On June 15, 1991, over 12 years after Koury fled, a convenience store clerk known as Bill Biddle was admitted to a San Diego, California, hospital in failing health. The following day, he died of complications following a stroke. The hospital received an anonymous phone call, saying the name Bill Biddle was an alias; the man who had died was Leo Koury. The FBI made a positive identification and, after nearly thirteen years, was able to close the voluminous file on the senior member of its Ten Most Wanted List.
Richmond’s reputed racketeer had been living as a recluse in a small rent-controlled apartment in east San Diego. The Gay Godfather who was believed to have had millions of dollars had been working a minimum-wage part-time job at a convenience store. He did not own a car and he lived a very sheltered life, rarely socializing with anyone. As far as could be determined, “Bill Biddle” lived as Jekyll; the FBI found no evidence of criminal activity by Koury during his years on the lam.
In the pre-Internet days, the FBI often used billboards in an effort to track down their most wanted.
In 1991, at the time of Leo Koury’s death, the FBI offered a $25,000 reward for information leading to the apprehension of a Ten Most Wanted Fugitive. Today, the minimum rate for a Top Tenner is $100,000.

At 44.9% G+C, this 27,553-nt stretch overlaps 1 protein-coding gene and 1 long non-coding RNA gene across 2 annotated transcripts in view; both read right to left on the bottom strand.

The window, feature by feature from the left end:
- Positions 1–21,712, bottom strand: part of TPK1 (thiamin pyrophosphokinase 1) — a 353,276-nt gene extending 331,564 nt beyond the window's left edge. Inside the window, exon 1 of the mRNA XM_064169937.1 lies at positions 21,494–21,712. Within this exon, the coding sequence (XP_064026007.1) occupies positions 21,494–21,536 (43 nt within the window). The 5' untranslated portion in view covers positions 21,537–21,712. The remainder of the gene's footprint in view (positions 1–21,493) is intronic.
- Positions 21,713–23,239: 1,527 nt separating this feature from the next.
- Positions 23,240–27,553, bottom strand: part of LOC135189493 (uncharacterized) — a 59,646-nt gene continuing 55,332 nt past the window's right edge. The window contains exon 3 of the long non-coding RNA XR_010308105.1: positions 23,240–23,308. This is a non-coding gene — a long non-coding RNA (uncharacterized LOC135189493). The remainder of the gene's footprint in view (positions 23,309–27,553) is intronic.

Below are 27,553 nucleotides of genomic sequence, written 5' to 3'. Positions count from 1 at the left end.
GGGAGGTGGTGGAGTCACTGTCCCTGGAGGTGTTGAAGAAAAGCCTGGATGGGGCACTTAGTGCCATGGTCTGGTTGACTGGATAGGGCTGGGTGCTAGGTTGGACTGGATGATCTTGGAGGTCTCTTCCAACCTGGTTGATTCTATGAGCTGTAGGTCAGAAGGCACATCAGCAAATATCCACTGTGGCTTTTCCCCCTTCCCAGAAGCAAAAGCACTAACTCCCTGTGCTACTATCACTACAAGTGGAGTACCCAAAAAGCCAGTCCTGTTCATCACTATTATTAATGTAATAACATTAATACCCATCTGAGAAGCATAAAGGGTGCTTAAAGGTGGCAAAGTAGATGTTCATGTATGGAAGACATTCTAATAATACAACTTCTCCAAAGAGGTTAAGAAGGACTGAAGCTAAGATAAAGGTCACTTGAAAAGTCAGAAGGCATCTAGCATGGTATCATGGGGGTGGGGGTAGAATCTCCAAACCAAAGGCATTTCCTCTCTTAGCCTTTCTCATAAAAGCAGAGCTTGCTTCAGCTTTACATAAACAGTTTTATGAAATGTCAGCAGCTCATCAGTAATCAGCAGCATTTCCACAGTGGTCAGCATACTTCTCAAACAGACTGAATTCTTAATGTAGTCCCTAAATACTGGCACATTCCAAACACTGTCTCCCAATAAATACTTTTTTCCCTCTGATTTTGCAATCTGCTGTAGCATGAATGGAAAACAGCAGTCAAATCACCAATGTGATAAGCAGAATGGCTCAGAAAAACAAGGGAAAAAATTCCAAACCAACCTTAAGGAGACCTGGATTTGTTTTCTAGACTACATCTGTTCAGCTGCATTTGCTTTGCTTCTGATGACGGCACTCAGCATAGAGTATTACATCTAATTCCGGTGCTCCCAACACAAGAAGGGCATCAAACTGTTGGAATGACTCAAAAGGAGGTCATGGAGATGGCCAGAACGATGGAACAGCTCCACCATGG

San Diego County officials believed the county was entitled to the reward, because a county investigator had called the FBI, enabling them to confirm Koury’s identity. The FBI said the reward money applied only to the tips that led to the capture of fugitives, not to those leading to their remains. However, after some negative publicity, the FBI relented and agreed to pay San Diego County the $25,000.
As a volunteer umpire, Koury worked several charity softball games in which FBI employees played. Jack Colwell, the FBI agent who would later be in charge of tracking Koury, played in one of those games. He described his later prey as an overall good umpire, though he thought Koury’s strike zone was a little too liberal.
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More About Our Wonderful Guest Blogger:
Ian Granstra is a writer and a native Iowan now living in Arkansas.Growing up, he enjoyed watching real-life crime shows and further researching the stories featured. He wrote about many of them on his personal Facebook page, and several people suggested he should start a group featuring his writings. Ian founded the Facebook group “Murders, Missing People and More Mysteries” in August of 2018 he writes about many cold cases. The group also features many current criminal cases in the news. When Ian isn’t writing, he enjoys exercising, traveling and collecting sports cards. He’s also a big animal lover (his Facebook nickname is “beagle lover.”)